5th September – Passage to St-Gilles-Croix-de-Vie
It was now time to move on to pastures new! We thoroughly enjoyed our time on Île d’Yeu and as I say always it is a privilege to sail to these lovely spots!
We only had a short trip to our new destination, about 19 nautical miles and so we left soon after midday. We made our way out of the marina at Port Joinville towards the Mayence north cardinal mark before setting our course ESE to the Pilours south cardinal mark off the leading line into the port of St-Gilles-Croix-de-Vie.
Because of the wind angle, we flew the No.1 genoa and decided against the mainsail but still managed to achieve an average of 5.5 knots over the trip. We needed to arrive on a rising tide and as the weather forecast wasn’t too good for later in the day, this sail plan seemed the best option. And it was too!! We arrived at nearly high water and as predicted in the pilot book, the entrance waters were fairly rough but once inside the port hand harbour wall it all calmed down and we motored up the winding river to the marina.
St-Gilles-Croix-de-Vie is a combination of two towns either side of the River Vie. It is a commune in the Vendée department of western France in the Pays de la Loire and is situated on the Côte de Lumière. On the north side of the river is the fishing port, Croix-de-Vie, which is the largest fishing port in the Vendée known for it’s sardine fishing. On the south side of the river is the seaside resort of Saint-Gilles with it’s massive beach, La Grande Plage, which you can see from a long way out as your approach!
In 1967 the two communities were officially joined to become one commune, St-Gilles-Croix-de-Vie which is classed as both a fishing port and a seaside resort. As well as the beautiful beach there are many hotels, restaurants and opportunities to take part in all kinds of water sports.
La Grande Plage St-Gilles with the port entrance in the distance.
A point of interest for us sailors is that Saint-Gilles is famous for being the site of the original factory of the famous Bénéteau Boats! Their design by naval architect Benjamin Bénéteau and their manufacture began in 1884! Originally the boats were just fishing boats but this has developed hugely and now Bénéteau are the world leaders in the mass production of sailing boats and there are now no less than five factories in the Vendée producing them.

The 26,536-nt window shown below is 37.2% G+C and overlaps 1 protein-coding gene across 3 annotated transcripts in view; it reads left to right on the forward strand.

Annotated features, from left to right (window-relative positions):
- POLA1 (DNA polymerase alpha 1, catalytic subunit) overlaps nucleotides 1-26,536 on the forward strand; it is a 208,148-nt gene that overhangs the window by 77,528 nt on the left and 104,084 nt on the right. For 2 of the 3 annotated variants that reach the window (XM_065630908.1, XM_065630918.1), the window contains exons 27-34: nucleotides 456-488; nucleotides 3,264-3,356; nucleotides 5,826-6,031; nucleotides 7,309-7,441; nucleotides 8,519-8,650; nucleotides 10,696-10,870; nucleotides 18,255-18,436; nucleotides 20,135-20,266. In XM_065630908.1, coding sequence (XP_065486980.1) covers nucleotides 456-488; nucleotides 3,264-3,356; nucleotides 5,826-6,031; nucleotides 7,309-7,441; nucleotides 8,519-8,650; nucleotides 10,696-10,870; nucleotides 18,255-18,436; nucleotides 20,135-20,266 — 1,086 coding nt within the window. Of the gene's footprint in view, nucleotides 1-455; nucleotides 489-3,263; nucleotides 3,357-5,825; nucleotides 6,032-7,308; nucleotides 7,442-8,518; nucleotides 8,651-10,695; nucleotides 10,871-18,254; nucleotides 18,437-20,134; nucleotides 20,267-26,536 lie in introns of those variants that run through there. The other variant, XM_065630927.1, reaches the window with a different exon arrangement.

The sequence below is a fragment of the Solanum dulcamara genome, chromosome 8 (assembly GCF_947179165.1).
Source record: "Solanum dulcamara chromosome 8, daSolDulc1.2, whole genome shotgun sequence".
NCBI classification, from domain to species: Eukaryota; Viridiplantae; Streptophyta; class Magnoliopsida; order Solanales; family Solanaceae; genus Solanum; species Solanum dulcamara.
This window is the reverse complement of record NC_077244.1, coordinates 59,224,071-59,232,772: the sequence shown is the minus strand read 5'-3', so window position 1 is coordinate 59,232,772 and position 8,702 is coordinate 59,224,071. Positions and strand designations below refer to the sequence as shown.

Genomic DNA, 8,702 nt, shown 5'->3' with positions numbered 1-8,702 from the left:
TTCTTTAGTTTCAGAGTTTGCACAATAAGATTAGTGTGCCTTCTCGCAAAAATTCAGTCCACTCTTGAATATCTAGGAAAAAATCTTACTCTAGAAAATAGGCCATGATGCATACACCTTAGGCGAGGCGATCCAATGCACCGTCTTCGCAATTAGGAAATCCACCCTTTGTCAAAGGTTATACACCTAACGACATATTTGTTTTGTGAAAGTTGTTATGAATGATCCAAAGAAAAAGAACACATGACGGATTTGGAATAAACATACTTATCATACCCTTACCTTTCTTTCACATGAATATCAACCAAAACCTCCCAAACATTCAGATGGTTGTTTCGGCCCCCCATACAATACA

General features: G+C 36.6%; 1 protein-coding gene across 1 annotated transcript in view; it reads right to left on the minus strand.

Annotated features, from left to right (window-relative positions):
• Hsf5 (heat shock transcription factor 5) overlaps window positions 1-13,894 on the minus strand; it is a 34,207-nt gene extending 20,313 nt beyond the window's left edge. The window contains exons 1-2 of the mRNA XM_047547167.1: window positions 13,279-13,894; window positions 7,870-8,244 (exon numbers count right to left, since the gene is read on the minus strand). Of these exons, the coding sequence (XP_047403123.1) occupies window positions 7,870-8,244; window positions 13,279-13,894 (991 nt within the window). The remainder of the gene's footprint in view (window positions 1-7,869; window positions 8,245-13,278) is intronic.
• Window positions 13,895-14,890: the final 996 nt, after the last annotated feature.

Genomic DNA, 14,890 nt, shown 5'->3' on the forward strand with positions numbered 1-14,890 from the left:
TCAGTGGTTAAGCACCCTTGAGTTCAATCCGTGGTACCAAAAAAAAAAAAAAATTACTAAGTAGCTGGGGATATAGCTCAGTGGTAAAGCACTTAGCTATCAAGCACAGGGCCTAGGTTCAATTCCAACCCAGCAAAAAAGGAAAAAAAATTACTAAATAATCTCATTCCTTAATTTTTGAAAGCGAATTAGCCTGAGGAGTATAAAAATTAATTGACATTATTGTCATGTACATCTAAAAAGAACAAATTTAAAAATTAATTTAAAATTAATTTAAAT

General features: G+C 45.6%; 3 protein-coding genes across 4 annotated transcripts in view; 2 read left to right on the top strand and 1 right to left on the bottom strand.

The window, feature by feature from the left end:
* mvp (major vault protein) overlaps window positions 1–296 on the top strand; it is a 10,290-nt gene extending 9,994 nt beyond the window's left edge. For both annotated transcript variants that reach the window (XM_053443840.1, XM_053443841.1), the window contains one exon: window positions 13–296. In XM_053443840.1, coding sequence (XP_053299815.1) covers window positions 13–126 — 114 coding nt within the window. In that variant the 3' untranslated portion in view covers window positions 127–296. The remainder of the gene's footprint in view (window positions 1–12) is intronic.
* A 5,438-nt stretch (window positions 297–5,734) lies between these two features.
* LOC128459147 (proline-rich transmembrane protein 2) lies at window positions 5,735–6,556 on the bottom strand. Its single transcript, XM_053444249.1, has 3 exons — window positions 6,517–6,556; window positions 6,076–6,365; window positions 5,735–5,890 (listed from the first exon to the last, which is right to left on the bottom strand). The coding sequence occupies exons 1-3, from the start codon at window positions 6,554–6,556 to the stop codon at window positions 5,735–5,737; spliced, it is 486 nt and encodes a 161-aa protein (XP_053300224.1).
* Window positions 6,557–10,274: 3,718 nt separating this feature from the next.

The instantly recognisable Bénéteau Logo
We had some very windy and wet weather to deal with on a couple of days and so we were ship-bound taking the opportunity to do some boat jobs together with food shopping and laundry! Not good for sight-seeing as we had discovered that there were some good cycle tracks to explore and some beautiful walks, none of which we did mainly because it wouldn’t have been fun and also Alan wasn’t that well with a nasty cough/cold and he needed to be fit for his trip back to UK!
Look at the mud!! That’s better, the same shot at high water!
The visitors pontoon has quite narrow channel on the approach and when the tide drops it is easy to see why the marina staff get quite excited if you stray too far to the right in the buoyed channel It was a tight turn for us but we managed and brought Musetta safely alongside!
7th September – La Roche Bernard to collect Alan’s car!
One thing we needed to do was to go to La Roche Bernard where we had left Alan’s car and drive it back to St-Gilles ready for him to get himself back up to St Malo on the Sunday to catch the ferry to Portsmouth! He had another week or ten days in UK for business meetings. We hired a car from Super-U in the town and so we set off on the Thursday for the River Vilaine.
We drove past this shrine in a place called Saint-Gervais en route! Bizarre?!
Our Dutch friends Co and Jopie were in Foleux, a little way on up the river from La Roche Bernard, laying-up their boat for the winter and so we arranged to meet and have lunch together. It was good to see them again and we enjoyed a very nice lunch in the old part of town.
Friday 8th September
As we had a guest arriving on Saturday, we had to make sure that Musetta was ready and so one of the tasks we have been meaning to do for a while was to find homes for ‘stuff’, necessary or otherwise somewhere other than the forward cabin! It was surprising how we managed and of course came the inevitable question, why hadn’t we done it before?!!
Saturday 9th September
Rather than sit and wait for Alan to return I was able to have a week of tuition on board Musetta. I knew that I was in much need of refreshing my chart work skills and it was an opportunity to spend the week with a friend of ours and do some more sailing. Luckily for me Lara was available and so it was arranged and we picked her up from Nantes airport on Saturday evening. Alan left on Sunday morning and Lara and I made a plan…..!!!
More of Lara in my next post and in the meantime…
St Gilles Coix de Vie is truly a jewel on the Vendée’s Atlantic coast.